By Clint Thompson
One Florida farmer dodged the supply shortage that’s running rampant across the vegetable industry. But the fall season is not that far away for Wade Purvis, who farms in Immokalee, Florida and is part of the Farmers Alliance.
“I know guys that are literally buying sawmills and going out in the woods, cutting logs and starting to make them,” Purvis said.
The lack of pallets and boxes have sparked concerns for Southeast vegetable and specialty crop producers. Some are questioning how they are going to make it through the production season.
“Either we’re going to have find some alternative or figure out something to do in the absence of pallets. Left alone, we’re a pretty creative, innovative bunch. If the country is left alone without a bunch of bureaucrats, I think we’ll figure it out. It’s going to be a challenge,” Purvis said.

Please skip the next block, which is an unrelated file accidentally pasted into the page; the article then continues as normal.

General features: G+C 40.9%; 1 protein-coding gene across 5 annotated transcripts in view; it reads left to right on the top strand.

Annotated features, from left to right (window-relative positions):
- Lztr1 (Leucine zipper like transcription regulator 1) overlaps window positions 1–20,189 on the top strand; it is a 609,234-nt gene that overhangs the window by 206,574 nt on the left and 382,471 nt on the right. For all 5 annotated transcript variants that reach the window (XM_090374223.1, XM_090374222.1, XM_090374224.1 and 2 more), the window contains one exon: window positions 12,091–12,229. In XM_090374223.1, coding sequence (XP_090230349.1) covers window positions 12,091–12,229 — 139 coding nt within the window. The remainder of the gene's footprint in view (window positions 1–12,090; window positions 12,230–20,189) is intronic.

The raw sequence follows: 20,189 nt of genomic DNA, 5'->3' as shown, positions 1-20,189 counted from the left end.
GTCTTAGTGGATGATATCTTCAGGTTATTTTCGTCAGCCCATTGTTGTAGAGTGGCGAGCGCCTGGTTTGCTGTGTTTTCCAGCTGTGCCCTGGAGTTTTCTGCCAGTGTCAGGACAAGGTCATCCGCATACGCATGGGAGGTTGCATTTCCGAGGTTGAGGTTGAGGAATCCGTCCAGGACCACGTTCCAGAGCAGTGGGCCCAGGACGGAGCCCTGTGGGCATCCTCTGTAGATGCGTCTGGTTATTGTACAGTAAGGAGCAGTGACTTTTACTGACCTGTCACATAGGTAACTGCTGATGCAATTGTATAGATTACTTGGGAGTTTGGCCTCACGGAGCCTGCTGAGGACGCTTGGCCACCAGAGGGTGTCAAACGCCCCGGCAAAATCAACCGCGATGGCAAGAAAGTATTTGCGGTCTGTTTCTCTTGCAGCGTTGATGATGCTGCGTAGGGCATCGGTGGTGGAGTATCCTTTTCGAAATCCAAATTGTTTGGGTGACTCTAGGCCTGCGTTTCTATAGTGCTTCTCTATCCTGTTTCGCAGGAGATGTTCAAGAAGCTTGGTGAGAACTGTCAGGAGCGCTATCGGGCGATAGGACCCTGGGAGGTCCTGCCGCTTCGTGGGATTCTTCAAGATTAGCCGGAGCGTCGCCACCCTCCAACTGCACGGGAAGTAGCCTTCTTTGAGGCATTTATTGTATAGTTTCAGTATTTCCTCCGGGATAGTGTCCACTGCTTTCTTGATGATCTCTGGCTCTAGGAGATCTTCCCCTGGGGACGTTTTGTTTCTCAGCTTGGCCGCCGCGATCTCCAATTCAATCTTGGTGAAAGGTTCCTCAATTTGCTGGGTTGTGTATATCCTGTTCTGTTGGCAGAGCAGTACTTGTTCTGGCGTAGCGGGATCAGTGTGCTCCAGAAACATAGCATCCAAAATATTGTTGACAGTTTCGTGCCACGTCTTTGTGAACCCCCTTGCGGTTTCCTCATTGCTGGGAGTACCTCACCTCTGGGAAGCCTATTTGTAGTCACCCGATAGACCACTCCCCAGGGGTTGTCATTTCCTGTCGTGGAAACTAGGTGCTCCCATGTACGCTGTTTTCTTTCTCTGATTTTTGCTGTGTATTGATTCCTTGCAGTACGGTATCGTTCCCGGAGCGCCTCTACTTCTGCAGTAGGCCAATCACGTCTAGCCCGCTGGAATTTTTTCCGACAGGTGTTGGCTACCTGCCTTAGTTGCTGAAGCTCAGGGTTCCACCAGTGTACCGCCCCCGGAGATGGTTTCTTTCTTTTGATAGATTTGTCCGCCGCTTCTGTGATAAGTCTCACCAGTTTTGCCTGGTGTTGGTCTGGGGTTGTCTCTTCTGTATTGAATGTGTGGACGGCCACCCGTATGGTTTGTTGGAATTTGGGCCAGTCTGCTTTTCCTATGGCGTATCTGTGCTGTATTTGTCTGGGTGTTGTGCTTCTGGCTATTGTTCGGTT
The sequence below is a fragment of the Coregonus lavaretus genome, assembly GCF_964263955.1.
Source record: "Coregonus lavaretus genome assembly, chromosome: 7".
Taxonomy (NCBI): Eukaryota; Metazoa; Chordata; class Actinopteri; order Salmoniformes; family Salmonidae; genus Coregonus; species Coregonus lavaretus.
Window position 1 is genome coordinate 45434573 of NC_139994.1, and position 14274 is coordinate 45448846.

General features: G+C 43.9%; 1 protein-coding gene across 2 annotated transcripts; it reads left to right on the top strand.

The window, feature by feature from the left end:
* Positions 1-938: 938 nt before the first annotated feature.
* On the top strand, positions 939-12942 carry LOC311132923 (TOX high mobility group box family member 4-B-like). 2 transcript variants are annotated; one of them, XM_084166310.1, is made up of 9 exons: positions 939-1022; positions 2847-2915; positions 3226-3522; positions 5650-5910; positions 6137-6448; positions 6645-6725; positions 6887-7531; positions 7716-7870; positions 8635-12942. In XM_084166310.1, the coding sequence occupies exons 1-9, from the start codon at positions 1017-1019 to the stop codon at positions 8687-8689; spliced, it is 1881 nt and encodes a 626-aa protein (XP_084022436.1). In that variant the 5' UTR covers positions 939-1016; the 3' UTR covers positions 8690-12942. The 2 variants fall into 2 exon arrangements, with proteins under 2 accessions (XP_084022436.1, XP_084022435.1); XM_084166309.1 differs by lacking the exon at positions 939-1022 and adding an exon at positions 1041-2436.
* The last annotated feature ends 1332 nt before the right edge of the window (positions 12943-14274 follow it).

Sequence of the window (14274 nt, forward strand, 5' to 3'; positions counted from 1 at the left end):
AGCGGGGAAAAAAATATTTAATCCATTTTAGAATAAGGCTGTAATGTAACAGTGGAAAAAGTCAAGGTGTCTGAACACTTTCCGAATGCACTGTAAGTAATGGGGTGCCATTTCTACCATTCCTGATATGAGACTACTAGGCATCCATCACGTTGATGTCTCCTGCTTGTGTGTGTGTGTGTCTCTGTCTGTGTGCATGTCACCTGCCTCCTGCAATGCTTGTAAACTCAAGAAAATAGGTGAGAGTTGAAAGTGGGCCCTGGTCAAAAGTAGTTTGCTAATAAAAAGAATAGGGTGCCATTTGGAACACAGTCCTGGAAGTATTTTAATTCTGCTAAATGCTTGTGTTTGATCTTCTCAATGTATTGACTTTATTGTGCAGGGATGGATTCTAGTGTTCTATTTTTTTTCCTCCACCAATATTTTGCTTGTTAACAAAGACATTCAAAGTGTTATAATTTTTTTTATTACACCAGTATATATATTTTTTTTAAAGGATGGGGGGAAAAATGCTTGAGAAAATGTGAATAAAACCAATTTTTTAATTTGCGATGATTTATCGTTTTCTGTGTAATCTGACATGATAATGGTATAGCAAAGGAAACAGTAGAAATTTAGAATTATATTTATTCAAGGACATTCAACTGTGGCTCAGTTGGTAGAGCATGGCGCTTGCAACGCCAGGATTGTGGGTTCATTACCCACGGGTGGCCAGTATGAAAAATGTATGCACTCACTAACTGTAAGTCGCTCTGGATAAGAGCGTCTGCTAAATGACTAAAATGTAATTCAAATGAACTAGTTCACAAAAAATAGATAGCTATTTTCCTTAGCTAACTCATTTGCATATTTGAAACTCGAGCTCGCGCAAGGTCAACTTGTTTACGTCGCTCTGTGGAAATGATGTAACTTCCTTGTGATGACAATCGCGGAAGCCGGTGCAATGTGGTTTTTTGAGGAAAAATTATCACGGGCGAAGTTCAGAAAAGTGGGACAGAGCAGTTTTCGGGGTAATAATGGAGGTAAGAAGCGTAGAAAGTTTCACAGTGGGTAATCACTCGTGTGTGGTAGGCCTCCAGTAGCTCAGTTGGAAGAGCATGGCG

Never have the lack of pallets been a concern for growers who depend on them to ship their produce. The lack of labor is a factor. Wood prices have also skyrocketed. It’s the latest obstacle for an industry that’s facing one continuous challenge after another.
“Everybody’s scrambling and trying to find them. There’s some people that have a bunch hoarded up. They’re probably going to be all right. Anybody that didn’t, I don’t know if they’re going to have enough to get their crop gone. It’s the dangdest thing I’ve ever seen,” Purvis said. “The guys that are coming into production, they’re the ones that are catching the brunt of it. It’s real and it’s bad.
“I don’t know what’s going to make it better. It’s going to get a whole lot worse before it gets better.”